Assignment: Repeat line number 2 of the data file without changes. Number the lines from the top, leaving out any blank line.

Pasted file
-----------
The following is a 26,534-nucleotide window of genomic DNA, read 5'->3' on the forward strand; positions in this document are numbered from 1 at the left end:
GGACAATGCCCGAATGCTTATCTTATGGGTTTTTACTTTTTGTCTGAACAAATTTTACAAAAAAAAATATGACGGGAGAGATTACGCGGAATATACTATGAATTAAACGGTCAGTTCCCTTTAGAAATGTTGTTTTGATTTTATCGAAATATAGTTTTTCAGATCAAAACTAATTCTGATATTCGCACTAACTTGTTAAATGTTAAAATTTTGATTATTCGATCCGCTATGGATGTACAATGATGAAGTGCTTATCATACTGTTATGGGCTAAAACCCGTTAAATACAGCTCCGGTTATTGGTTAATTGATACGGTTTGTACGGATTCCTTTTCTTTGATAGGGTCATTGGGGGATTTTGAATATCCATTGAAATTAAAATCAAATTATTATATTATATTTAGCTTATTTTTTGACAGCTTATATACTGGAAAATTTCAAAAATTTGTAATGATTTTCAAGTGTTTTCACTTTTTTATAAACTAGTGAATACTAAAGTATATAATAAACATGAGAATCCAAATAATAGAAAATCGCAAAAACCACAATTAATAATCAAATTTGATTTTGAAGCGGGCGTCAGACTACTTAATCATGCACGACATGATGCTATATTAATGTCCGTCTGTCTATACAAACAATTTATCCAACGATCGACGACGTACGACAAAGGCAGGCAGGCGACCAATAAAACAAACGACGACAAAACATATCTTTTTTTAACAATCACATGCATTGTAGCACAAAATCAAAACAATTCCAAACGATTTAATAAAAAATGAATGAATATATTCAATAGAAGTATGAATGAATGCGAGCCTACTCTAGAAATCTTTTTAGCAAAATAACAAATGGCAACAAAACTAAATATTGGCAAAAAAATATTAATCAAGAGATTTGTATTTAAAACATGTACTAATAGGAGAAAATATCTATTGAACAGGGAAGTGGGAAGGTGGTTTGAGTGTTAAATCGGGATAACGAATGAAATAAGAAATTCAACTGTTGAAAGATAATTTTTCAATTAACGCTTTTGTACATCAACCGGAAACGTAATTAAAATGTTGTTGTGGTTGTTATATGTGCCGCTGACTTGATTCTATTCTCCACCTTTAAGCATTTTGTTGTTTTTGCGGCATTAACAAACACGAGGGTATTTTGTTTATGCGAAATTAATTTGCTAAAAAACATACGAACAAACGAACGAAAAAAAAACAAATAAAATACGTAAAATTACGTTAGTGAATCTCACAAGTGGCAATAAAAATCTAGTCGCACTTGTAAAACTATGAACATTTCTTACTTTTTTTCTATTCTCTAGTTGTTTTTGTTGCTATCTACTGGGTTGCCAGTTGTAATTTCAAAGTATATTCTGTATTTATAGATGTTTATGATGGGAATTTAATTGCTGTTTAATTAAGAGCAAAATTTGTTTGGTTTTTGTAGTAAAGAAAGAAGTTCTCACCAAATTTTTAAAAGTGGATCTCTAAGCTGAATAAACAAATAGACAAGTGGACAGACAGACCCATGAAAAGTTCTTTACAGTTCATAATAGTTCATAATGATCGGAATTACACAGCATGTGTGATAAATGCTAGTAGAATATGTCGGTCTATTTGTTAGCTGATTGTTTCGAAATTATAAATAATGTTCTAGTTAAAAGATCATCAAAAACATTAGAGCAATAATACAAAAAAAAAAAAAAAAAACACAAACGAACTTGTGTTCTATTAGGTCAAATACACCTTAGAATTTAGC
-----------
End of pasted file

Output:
GGACAATGCCCGAATGCTTATCTTATGGGTTTTTACTTTTTGTCTGAACAAATTTTACAAAAAAAAATATGACGGGAGAGATTACGCGGAATATACTATGAATTAAACGGTCAGTTCCCTTTAGAAATGTTGTTTTGATTTTATCGAAATATAGTTTTTCAGATCAAAACTAATTCTGATATTCGCACTAACTTGTTAAATGTTAAAATTTTGATTATTCGATCCGCTATGGATGTACAATGATGAAGTGCTTATCATACTGTTATGGGCTAAAACCCGTTAAATACAGCTCCGGTTATTGGTTAATTGATACGGTTTGTACGGATTCCTTTTCTTTGATAGGGTCATTGGGGGATTTTGAATATCCATTGAAATTAAAATCAAATTATTATATTATATTTAGCTTATTTTTTGACAGCTTATATACTGGAAAATTTCAAAAATTTGTAATGATTTTCAAGTGTTTTCACTTTTTTATAAACTAGTGAATACTAAAGTATATAATAAACATGAGAATCCAAATAATAGAAAATCGCAAAAACCACAATTAATAATCAAATTTGATTTTGAAGCGGGCGTCAGACTACTTAATCATGCACGACATGATGCTATATTAATGTCCGTCTGTCTATACAAACAATTTATCCAACGATCGACGACGTACGACAAAGGCAGGCAGGCGACCAATAAAACAAACGACGACAAAACATATCTTTTTTTAACAATCACATGCATTGTAGCACAAAATCAAAACAATTCCAAACGATTTAATAAAAAATGAATGAATATATTCAATAGAAGTATGAATGAATGCGAGCCTACTCTAGAAATCTTTTTAGCAAAATAACAAATGGCAACAAAACTAAATATTGGCAAAAAAATATTAATCAAGAGATTTGTATTTAAAACATGTACTAATAGGAGAAAATATCTATTGAACAGGGAAGTGGGAAGGTGGTTTGAGTGTTAAATCGGGATAACGAATGAAATAAGAAATTCAACTGTTGAAAGATAATTTTTCAATTAACGCTTTTGTACATCAACCGGAAACGTAATTAAAATGTTGTTGTGGTTGTTATATGTGCCGCTGACTTGATTCTATTCTCCACCTTTAAGCATTTTGTTGTTTTTGCGGCATTAACAAACACGAGGGTATTTTGTTTATGCGAAATTAATTTGCTAAAAAACATACGAACAAACGAACGAAAAAAAAACAAATAAAATACGTAAAATTACGTTAGTGAATCTCACAAGTGGCAATAAAAATCTAGTCGCACTTGTAAAACTATGAACATTTCTTACTTTTTTTCTATTCTCTAGTTGTTTTTGTTGCTATCTACTGGGTTGCCAGTTGTAATTTCAAAGTATATTCTGTATTTATAGATGTTTATGATGGGAATTTAATTGCTGTTTAATTAAGAGCAAAATTTGTTTGGTTTTTGTAGTAAAGAAAGAAGTTCTCACCAAATTTTTAAAAGTGGATCTCTAAGCTGAATAAACAAATAGACAAGTGGACAGACAGACCCATGAAAAGTTCTTTACAGTTCATAATAGTTCATAATGATCGGAATTACACAGCATGTGTGATAAATGCTAGTAGAATATGTCGGTCTATTTGTTAGCTGATTGTTTCGAAATTATAAATAATGTTCTAGTTAAAAGATCATCAAAAACATTAGAGCAATAATACAAAAAAAAAAAAAAAAAACACAAACGAACTTGTGTTCTATTAGGTCAAATACACCTTAGAATTTAGC